I hope that as we grapple with these issues, we treat each other with respect and offer careful reasoning for firmly-held Christian values. Dr Laurie Guy, whose doctoral research documents the quite vicious proclamations of Christians in the Homosexual Law Reform debates in the eighties, said in his presentation last week that he hoped that in our own era we aim to "win hearts and minds" by using a more reasonable and gracious approach. Then George Wieland asked "What actually constitutes Christian witness in the context of the current debate?" and suggested the helpful perspective of Jesus-followers as "resident aliens,” seeking the welfare of the land where God has placed us. As I read around the subject in the days before the Carey event, I was sometimes embarrassed by what I learned about Baptist attitudes to Homosexuality.  A Baptist minister wrote about Baptists at a Conference on homosexuality who apparently decided to forbid any homosexual (practising or non-practising) from exercising not just leadership, but any ministry or service of any kind; even celibate gays were to be told they are not welcome to be on the cleaning roster or to take up the offering. The same article refers to a questionnaire circulated to some Australian churches, which asked, among other things, whether they would welcome a homosexual at their church. 34.4% said ‘No’ while a further third declined to answer. Whatever my stand on gays in leadership might be, as I rework through this issue in a new era, the idea of any faith community saying that homosexuals, a priori, are not welcome to attend church, is abhorrent to me. 

One of the dimensions that is challenging me in the debates this time around is new information (new to me anyway) about the proportion of youth suicides prompted by issues of sexual identity. A survey published in 2009 revealed that gay students in New Zealand are three times more likely to be bullied at school, that half of gay/bi students have self-harmed and that gay teens are five times more likely to attempt suicide than their straight peers. An earlier Sydney University study showed youth suicide as the leading cause of death by injury in Australia, more than car crashes, and said gay youths were 600% more likely to commit suicide than the rest of the population. (An Australian academic acknowledged in 2010 that these figures are often absent from public discourse, because of GLBT political concern to present the gay person as "stable, sane, law-abiding and successful.")  Youth '07 researcher Mathijs Lucassen said these challenging facts should be used to inspire social change and help make our schools and communities safer. Alongside our careful exegesis and interpretation of passages like Romans 1, evangelicals must take account of Christ's real compassion for those who are hurting and marginalised, and refrain from public declarations that increase that pain.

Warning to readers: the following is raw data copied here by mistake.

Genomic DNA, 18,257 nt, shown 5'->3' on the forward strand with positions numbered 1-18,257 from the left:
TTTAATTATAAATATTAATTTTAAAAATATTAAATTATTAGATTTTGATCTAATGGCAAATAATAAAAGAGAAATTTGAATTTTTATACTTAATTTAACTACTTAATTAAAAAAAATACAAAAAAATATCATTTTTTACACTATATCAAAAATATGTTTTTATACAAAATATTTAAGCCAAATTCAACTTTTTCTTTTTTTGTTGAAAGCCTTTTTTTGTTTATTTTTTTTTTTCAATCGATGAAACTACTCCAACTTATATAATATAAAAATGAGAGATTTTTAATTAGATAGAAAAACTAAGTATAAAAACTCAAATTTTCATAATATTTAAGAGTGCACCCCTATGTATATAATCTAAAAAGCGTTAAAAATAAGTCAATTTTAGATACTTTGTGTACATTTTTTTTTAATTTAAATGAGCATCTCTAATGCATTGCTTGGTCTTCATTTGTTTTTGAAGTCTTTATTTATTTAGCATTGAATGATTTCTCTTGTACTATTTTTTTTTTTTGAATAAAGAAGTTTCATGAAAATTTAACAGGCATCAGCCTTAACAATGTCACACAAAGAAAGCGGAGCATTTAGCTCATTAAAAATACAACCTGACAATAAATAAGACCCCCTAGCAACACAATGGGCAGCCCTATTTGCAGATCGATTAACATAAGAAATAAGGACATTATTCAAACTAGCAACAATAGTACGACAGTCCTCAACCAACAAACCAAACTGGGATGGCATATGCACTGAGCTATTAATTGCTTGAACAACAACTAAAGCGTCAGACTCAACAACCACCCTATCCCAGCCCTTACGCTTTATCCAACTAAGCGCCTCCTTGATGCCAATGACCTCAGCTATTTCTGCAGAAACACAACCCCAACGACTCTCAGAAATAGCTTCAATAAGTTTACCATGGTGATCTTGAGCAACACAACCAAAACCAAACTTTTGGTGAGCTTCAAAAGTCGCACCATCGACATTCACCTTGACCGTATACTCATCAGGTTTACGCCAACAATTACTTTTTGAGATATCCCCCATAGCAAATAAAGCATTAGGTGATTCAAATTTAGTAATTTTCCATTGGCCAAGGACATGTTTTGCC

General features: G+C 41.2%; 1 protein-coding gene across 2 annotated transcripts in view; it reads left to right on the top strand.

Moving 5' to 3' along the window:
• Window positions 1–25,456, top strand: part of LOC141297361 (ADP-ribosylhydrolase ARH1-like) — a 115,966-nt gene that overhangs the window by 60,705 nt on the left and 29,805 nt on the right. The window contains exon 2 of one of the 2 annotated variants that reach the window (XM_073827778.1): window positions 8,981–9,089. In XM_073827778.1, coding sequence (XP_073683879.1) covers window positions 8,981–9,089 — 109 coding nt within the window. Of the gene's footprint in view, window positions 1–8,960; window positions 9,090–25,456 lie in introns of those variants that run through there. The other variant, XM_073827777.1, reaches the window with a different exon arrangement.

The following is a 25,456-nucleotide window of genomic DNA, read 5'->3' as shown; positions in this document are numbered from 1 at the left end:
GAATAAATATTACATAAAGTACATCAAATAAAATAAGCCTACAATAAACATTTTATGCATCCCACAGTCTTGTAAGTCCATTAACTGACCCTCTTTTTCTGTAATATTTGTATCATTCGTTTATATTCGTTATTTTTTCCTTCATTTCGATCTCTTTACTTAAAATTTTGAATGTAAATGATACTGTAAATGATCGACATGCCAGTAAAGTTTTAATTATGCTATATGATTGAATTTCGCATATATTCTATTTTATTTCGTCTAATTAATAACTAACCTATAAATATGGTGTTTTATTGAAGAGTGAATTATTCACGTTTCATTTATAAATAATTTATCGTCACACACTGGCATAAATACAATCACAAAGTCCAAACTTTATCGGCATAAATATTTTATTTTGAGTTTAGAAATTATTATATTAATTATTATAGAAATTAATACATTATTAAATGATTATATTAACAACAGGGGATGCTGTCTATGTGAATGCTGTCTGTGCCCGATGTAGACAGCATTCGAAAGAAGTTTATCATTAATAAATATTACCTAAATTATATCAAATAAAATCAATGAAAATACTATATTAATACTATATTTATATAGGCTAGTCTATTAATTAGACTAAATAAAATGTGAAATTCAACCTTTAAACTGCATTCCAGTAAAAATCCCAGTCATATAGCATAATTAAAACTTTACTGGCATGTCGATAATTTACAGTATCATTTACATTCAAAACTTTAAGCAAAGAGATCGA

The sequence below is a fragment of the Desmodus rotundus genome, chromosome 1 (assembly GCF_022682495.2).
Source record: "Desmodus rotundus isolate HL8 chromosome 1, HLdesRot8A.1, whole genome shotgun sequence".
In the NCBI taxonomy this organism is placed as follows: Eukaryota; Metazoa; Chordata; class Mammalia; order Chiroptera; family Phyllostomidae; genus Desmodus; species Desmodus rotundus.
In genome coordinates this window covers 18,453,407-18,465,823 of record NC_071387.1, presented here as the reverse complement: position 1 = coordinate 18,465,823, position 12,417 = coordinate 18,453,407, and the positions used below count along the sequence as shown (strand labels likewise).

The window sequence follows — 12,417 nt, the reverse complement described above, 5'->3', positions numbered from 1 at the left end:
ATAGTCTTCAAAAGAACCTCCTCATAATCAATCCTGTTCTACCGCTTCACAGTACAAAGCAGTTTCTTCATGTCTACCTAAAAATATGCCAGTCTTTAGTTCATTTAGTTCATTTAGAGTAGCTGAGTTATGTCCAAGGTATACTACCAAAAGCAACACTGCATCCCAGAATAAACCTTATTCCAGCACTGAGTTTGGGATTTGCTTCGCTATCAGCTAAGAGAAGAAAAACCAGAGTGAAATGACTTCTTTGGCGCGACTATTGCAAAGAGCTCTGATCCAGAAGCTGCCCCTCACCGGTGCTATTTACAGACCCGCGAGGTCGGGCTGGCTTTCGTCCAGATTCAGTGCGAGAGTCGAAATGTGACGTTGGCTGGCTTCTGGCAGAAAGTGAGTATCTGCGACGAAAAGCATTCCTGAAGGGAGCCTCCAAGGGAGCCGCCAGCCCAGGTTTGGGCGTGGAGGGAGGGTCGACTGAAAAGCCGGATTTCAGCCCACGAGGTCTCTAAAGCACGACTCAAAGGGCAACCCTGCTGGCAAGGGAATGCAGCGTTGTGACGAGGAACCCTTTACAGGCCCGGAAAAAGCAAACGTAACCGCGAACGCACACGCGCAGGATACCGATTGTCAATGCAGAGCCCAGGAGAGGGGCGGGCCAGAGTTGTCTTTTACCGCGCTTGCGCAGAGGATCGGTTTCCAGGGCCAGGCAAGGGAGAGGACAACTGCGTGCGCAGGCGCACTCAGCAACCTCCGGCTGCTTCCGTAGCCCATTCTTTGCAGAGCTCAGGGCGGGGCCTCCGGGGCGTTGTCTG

The ethics around same sex attraction are for me a bit like a Rubik cube. Much as I would like a shortcut or cheat sheet to solving the issue, I am finding it is actually more a case of careful, sensitive searching that only slowly approaches a pattern. NT Wright writing on Scripture observes that the Bible is not a manual of propositions about every ethical choice that, for some reason, has been passed down to us in a muddled-up order,  with our job being to rearrange it into neat little devotional chunks, or a carefully ordered systematic theology. In other words, the Bible is not a cheat sheet. Wright says that is too low a view of scripture, a view that implies "that God has given us the wrong sort of book and it is our job to turn it into the right sort of book" by engaging in hermeneutical gymnastics, translation moves or whatever. His take is that the Bible is narrative, drama, a story that still has chapters to be written, a la John 20:21. We do not read scripture then, "in order to avoid thought and action, or to be crushed, or squeezed, or confined into a de-humanizing shape, but in order to die and rise  again," to wrestle with the bits that don’t make sense, and find perhaps something we haven’t thought of before. As we do so, 
God breathes into our nostrils his own breath—the breath of life.  And we become living beings—a church recreated in his image, more fully human, thinking, alive beings.

May that be our experience as the NZ Baptist family of churches wrestles with Christian witness in face of the call for gay marriage,  and maybe find not how to solve the problem, but "how to endure its non-solution in the fabric of our daily life".

To Chew Over: Have you had to grapple theologically or pastorally with the issue of homosexuality?  What gospel stories have helped you?

Will you offer me compassion?
Will you walk the road with me?
Brother, sister, will you feed me
ripe fruit from the Mercy Tree.

Will you utter words of comfort?
Will you bless me with your peace?
Mercy is the gift I long for:
mercy from the Mercy Tree.

I do not deserve your loving,
brother, sister, yet I plead –
I am human, I have need of
mercy from the Mercy Tree.

If you offer me your friendship
if you make your peace with me,
mercy will most surely touch you:
mercy from the Mercy Tree.
Words: John Weir.